The final ascent to the self-actualization apex of Maslow’s Pyramid probably does not include alcohol or sugar, or caffeine for that matter! But everyone’s ascent is different. And I can only follow my own. As long as I’m making my way up that pyramid, no matter how round-about my route, that is the important thing.

I have more than a year until two little butts scurry up the stairs onto the school bus. I have time. I am in learning and discovery mode. And whenever I feel late to the party, with my tiny blog and tiny Instagram following, I have to remind myself that the party has already changed for the better because I am here.

 

maslow-5
Maslow’s Hierarchy of Needs

Dear Future Me

Dear Future Me,

So you found your abs at age 37 and life has been perfect since then, right? Tee hee. Ha.

I’m writing to you today because I’m reading a book called The Food Therapist in an effort to tackle my issues with food – diagnosed, according to the author, as dependence, craving for control, and lack of trust. Apparently, the more connected I feel to YOU, Jen-in-her-40s, the better equipped I will be to conquer these issues and maintain my goals (abs!) (and other stuff) for the long haul.

So how are you? Energized, clear-skinned, inspired, confident, and still fitting into a size 4-6? Continually obsessed with your Peloton bike? Still getting a literal and figurative kick out of your heavy bag kickboxing classes? I hope so.

If you recall, you spent ten weeks in 2017 dropping 23 pounds with Weight Watchers. You maintained your weight loss as you began to exercise regularly again. And you also drank regularly throughout. Your drinking became both less pleasurable and less escapable, and so you decided to go dry in January 2018. And that’s when things really got interesting.

Your world opened up with clarity and exquisiteness that you couldn’t have imagined. You liberated yourself from the “mommy juice” myth. And when alcohol became routine again in February and March, you started The Alcohol Experiment. 30 days turned into 60 which turned into 76 days sans booze.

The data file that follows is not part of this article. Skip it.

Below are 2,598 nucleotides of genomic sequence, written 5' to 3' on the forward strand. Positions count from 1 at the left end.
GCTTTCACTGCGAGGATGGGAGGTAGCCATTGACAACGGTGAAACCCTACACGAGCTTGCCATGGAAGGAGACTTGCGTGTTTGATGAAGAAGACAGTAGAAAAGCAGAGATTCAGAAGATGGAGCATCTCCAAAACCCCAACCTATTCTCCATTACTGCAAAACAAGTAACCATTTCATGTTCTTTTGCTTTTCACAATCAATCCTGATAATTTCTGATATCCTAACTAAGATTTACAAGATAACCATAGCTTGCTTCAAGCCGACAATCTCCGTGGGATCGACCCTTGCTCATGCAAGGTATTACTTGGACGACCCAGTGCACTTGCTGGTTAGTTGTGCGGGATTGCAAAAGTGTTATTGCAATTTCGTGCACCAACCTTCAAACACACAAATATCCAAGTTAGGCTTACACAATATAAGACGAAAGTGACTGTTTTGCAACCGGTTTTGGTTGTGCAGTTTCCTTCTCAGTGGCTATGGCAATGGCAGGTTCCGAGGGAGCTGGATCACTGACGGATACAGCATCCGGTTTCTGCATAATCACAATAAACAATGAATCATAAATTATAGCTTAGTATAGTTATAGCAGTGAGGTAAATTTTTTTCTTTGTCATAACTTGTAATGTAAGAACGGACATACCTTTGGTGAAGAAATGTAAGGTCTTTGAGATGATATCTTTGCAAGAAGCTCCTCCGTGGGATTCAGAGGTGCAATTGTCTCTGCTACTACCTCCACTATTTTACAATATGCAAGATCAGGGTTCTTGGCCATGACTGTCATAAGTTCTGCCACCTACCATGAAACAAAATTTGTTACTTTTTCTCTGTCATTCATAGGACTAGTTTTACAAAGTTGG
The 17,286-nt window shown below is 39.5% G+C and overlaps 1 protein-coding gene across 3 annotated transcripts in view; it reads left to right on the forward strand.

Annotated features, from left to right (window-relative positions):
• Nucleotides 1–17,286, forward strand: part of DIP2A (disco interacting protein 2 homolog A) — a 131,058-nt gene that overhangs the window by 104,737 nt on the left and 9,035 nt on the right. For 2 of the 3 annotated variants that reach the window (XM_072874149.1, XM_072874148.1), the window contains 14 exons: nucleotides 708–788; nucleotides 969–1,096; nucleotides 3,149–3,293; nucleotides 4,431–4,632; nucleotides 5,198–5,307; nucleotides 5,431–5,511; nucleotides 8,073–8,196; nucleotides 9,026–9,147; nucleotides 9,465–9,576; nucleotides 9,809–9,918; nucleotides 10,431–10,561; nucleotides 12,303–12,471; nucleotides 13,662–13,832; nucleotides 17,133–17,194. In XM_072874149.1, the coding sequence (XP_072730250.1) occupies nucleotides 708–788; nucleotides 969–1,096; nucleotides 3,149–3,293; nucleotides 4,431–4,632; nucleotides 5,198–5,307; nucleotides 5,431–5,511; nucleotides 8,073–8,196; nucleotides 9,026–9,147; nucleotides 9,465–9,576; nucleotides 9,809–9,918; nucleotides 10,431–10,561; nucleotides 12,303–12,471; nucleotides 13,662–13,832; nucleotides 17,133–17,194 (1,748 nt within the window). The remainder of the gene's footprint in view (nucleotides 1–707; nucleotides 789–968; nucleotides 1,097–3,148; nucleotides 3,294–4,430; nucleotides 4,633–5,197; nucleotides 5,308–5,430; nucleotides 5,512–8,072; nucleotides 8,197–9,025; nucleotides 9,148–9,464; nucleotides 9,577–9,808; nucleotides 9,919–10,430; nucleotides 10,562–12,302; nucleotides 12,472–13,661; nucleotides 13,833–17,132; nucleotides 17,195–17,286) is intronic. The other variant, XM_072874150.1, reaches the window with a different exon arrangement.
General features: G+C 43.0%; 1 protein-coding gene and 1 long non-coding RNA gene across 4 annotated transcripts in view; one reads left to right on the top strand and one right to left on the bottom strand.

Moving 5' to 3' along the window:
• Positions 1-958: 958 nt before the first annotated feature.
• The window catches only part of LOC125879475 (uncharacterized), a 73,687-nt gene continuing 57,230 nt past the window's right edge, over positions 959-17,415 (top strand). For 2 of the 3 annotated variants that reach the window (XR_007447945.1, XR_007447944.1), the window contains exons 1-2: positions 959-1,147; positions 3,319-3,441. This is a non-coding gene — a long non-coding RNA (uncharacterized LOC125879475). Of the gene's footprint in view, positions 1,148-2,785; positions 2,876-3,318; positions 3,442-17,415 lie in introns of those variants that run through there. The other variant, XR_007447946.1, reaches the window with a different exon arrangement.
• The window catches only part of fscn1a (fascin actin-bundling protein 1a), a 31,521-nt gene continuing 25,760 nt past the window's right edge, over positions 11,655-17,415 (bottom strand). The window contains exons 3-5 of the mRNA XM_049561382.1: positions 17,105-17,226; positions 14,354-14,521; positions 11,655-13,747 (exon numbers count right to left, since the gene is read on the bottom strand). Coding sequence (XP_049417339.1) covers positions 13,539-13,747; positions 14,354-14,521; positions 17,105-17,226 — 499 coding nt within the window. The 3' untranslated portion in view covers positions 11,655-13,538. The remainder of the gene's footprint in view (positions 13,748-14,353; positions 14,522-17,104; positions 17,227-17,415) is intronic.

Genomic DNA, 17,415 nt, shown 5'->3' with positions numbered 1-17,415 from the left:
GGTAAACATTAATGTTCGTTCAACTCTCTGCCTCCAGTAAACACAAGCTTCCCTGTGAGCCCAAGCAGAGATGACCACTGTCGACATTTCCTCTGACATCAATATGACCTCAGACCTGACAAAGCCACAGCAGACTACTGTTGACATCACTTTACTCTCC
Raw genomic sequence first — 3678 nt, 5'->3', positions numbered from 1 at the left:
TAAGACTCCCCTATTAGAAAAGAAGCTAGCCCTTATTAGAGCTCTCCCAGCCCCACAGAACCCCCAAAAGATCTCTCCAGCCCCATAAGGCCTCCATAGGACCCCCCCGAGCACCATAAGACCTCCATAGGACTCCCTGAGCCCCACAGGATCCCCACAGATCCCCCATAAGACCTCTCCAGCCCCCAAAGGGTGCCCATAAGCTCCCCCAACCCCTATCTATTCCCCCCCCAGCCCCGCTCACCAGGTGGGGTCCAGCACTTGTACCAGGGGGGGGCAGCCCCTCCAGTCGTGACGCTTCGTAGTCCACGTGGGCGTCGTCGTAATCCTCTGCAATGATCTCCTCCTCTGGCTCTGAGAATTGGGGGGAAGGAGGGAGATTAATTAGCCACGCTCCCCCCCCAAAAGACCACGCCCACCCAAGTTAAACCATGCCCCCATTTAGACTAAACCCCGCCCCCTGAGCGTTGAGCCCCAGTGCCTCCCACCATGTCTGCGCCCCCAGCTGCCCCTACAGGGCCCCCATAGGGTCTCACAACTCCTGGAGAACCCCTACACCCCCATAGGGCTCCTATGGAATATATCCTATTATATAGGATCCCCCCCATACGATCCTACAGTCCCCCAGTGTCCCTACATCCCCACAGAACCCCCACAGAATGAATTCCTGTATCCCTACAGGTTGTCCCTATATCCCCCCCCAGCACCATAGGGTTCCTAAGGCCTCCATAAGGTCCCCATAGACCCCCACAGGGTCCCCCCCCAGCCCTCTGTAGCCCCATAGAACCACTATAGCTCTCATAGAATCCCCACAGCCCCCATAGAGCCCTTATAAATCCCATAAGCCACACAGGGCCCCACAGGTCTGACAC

As of today, 93 days since the start of The Alcohol Experiment, I (switching pronouns here, sounds a little less awkward this way) have had four drinks. And I feel great about that. I have steadfastly adhered to my alcohol non-negotiables. The one night I had two glasses of wine, I enjoyed the first and did not enjoy the second. I am continuing to experiment and I am striving, always, for balance.

I wonder where you are with alcohol. In this letter I’m supposed to tell you where I want you to be. But, honestly, I’m not sure. I want you to be happy and healthy, first and foremost. I trust that you have not regressed. If you have decided that alcohol really has no place in your life, kudos to you! And if you have continued to drink occasionally, so long as you truly enjoy it and always adhere to your non-negotiables, that’s a-ok too.

As of the typing of this letter, I am about 98% at peace with my relationship with alcohol. I hope you can confidently say that you are at 100%. And if you haven’t taken a moment lately to celebrate that, please do. Go ahead, I’ll wait. The 2017 us did not believe we would ever be free from our reliance on alcohol. I am so proud to have broken free, and you should still be proud too.